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Official Whittling Chip requirements?

I’m having difficulty finding an official source for the Whittling Chip requirements. They’re not in the Bear Handbook. They’re not in the Webelos Handbook. Googling “bsa cub scouts whittling chip requirements” yields one official PDF and several third-party pages.

The official PDF is the Cub Scout Whittling Chip Certification. It lists three requirements. To complete requirement 1, scouts must “show…that you know how to care for and use your pocketknife safely”.

Similarly, the Webelos Handbook says the Whittling Chip can be earned once a scout can “show that you know how to take care of and use a pocketknife.”

Is there an official source that explains what a scout should do to show he or she knows how to care for a pocketknife?

The Bear Handbook includes one paragraph on how to sharpen a knife. But it seems that’s the only official info on how to care for a knife.

There is a more extensive list of requirements found on boyscouttrail.com. It includes more info on caring for a pocketknife, including:

  • Keeping a knife dry
  • How to keep the blade clean, including using a toothpick, some cloth, and a drop of oil to clean the inside of the knife
  • How to clean the blade after cutting food
  • Keeping the knife off the ground
  • Keeping the knife away from fire

The requirements on BoyScoutTrail appear to have once been official. The footnote found on page 55 in Bear book seems to correspond to requirement 3 on the BoyScoutTrail list: “*One of the items carved for Bear Claws requirement 3 may be used to fulfill Whittling Chip requirement 3.”

Boyscouttrail.com requirement 3 reads “make a carving with a pocketknife. Work with your den leader or other adult when doing this.”

However, requirement 3 on the official PDF discusses something entirely different: “read, understand, and promise to abide by the ‘Pocketknife Pledge’.”

Furthermore, the official Awards Central page for the Whittling Chip says the award is earned after scouts “demonstrate to a Cub Scout leader five levels of pocket knife safety”. Five levels seems to correspond to the five requirements on BoyScoutTrail, but not the three requirements found on the certification pdf.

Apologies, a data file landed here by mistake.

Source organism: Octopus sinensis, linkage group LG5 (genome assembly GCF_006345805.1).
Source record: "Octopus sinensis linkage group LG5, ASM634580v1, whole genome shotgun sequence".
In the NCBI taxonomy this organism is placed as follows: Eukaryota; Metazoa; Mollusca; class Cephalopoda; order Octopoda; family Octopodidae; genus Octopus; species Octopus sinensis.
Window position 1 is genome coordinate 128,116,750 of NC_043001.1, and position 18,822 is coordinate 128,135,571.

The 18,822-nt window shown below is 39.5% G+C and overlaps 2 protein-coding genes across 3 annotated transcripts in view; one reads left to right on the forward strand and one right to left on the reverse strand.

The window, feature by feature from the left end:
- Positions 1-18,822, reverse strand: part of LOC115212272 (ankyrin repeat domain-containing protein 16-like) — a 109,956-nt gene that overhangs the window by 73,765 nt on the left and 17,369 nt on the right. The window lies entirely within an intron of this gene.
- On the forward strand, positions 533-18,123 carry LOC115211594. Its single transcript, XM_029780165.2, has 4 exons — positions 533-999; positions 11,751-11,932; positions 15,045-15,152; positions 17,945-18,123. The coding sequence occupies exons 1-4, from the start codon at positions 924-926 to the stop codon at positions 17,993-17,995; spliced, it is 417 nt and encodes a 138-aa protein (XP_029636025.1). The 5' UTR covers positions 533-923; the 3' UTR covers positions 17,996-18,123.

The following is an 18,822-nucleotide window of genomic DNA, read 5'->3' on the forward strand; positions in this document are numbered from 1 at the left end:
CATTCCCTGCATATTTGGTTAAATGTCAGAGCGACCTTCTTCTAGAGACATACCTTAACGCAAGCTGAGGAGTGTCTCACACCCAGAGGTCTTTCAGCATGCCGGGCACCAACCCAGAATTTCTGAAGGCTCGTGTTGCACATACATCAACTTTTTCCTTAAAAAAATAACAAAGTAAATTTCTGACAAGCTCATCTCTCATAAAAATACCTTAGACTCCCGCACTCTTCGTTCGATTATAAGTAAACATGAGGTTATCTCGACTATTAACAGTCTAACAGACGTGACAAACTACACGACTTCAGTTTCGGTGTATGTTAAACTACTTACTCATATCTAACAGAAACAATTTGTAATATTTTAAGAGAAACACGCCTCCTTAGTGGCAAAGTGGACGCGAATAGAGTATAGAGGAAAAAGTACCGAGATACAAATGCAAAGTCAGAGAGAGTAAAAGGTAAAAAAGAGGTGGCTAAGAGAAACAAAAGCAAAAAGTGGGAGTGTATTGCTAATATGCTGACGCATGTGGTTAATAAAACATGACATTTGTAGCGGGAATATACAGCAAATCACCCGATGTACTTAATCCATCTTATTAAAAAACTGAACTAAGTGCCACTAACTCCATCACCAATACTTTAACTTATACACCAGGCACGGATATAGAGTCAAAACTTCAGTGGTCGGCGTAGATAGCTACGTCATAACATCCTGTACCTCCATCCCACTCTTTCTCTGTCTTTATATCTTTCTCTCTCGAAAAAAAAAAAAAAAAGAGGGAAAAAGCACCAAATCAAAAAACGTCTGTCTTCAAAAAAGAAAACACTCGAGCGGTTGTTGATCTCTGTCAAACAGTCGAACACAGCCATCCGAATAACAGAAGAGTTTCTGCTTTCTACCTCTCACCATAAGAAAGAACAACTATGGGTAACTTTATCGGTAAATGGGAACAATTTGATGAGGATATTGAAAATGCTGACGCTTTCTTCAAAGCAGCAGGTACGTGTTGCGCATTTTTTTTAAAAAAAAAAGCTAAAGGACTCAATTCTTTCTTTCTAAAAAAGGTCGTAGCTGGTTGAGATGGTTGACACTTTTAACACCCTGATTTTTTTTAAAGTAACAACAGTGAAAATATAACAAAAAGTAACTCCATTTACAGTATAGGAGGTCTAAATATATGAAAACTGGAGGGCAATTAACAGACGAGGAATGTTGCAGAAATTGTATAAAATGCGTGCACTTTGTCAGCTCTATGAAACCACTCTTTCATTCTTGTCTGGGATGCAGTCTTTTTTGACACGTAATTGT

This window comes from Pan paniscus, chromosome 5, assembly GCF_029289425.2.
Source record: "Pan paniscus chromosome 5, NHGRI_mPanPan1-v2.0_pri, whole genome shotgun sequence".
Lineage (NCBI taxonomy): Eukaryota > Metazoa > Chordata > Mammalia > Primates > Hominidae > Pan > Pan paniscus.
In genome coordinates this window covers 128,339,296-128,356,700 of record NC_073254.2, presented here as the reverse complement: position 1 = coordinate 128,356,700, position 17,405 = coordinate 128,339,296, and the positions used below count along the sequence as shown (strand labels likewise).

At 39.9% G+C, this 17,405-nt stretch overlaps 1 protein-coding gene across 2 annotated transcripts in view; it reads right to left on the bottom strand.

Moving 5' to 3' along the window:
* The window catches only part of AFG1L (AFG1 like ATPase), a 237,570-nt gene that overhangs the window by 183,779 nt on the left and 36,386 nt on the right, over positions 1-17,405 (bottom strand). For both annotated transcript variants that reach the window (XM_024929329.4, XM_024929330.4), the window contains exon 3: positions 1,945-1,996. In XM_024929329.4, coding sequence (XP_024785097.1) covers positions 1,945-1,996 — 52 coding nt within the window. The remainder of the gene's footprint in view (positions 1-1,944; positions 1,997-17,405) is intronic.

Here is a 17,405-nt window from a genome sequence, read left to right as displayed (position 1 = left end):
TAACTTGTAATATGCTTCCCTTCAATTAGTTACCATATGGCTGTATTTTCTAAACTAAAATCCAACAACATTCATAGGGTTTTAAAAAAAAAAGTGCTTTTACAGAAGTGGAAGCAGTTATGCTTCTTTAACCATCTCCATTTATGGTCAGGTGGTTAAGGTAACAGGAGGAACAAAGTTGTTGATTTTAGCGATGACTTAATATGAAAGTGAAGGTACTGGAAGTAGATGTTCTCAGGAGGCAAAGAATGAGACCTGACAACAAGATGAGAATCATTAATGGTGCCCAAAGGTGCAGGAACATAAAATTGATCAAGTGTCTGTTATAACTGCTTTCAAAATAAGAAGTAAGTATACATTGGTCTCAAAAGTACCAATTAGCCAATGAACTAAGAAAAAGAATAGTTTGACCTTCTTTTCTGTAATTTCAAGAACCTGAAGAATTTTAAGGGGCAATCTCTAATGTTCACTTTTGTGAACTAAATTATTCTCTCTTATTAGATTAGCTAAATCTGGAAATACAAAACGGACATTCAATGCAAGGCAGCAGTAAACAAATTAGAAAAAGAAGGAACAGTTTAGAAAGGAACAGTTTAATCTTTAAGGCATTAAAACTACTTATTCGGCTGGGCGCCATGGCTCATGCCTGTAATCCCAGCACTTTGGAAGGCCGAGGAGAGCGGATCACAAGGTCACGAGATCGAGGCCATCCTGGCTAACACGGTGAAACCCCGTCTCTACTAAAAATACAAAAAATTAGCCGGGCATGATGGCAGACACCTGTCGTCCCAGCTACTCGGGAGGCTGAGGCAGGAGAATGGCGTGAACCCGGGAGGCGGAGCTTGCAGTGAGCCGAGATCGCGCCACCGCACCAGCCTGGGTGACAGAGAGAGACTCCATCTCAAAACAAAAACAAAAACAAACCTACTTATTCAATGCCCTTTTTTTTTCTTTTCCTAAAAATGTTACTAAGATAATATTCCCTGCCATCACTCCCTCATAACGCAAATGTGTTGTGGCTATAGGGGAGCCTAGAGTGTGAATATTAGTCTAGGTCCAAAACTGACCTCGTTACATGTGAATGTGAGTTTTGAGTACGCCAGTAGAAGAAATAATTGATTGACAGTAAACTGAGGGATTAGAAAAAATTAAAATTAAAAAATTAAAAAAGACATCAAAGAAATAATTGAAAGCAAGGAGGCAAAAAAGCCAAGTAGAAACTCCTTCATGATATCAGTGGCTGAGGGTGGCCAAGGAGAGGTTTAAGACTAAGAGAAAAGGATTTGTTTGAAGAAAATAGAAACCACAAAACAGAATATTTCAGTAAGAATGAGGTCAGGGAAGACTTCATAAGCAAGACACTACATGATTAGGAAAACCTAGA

So did the requirements change in 2019, when the certification pdf was updated?

Also, is there an official source that explains how a scout can show he or she knows how to care for a knife, beyond sharpening? If so, please tell me!

When it comes to something as hazardous as 8-10 year-olds handling knives, sharpening knifes, and using knives to make carvings, one would think the info coming out of BSA would be abundantly clear and thorough! I’m finding that’s not the case. Or maybe I’m just having trouble finding it. I’d appreciate your clarification. Thanks!

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Pocketknife Care and Cleaning

Articles

Whittling Chip Certification

In my opinion the “Whittling Chip” is a skills certification for Cub Scouts. It is not an “award” though it is listed as such by the Boy Scouts of America on at least two webpages.

Whittling Chip Requirements

Webelos Handbook (2015)

Webelos Cub Scout Handbook, 33452, ISBN 978-0-8395-0046-9, © 2015 Boy Scouts of America - All Rights Reserved, 2015 Printing, p.p. 204-205, Scouting Adventure, Arrow of Light, Requirement 6.

The Safety Rules and Pocketknife are included in the 2015 Webelos handbook.

Safety Rules

There is a partial listing of the “Safety Rules” in the Cub Scout Meeting Guide, p.p. 208-211, “Supplemental Meeting B”,
https://filestore.scouting.org/filestore/CubScoutMeetingGuide/bear/BearSupplementalMeetingB.pdf. Original document date not included in extract.

Supplemental Bear Den Meeting B
Shavings and Chips
Achievement 19.

Preparation and Materials Needed

  • Review knife safety information in the Bear Handbook and Cub Scout Leader Book

Achievement 19a: Know the safety rules for handling a knife. Here are some key rules. (See the Bear Handbook.):

  • A knife is a tool, not a toy.
  • Know how to sharpen a knife. A sharp knife is safer because it is less likely to slip and cut you.
  • Keep the blade clean.
  • Never carry an open pocketknife.
  • When you are not using your knife, close it and put it away.
  • Keep your knife dry.
  • When you are using the cutting blade, do not try to make big shavings or chips. Easy does it.
  • Make a safety circle: Before you pick up your knife to use it, stretch your arm out and turn in a circle. If you can’t touch anyone else, it is safe to use your knife

Pocketknife Pledge

See note below.

"I understand the reason for safety rules.

  1. I will treat my pocketknife with the respect due a useful tool.
  2. I will always close my pocketknife and put it away when I’m not using it.
  3. I will not use my pocketknife when it might injure someone near me.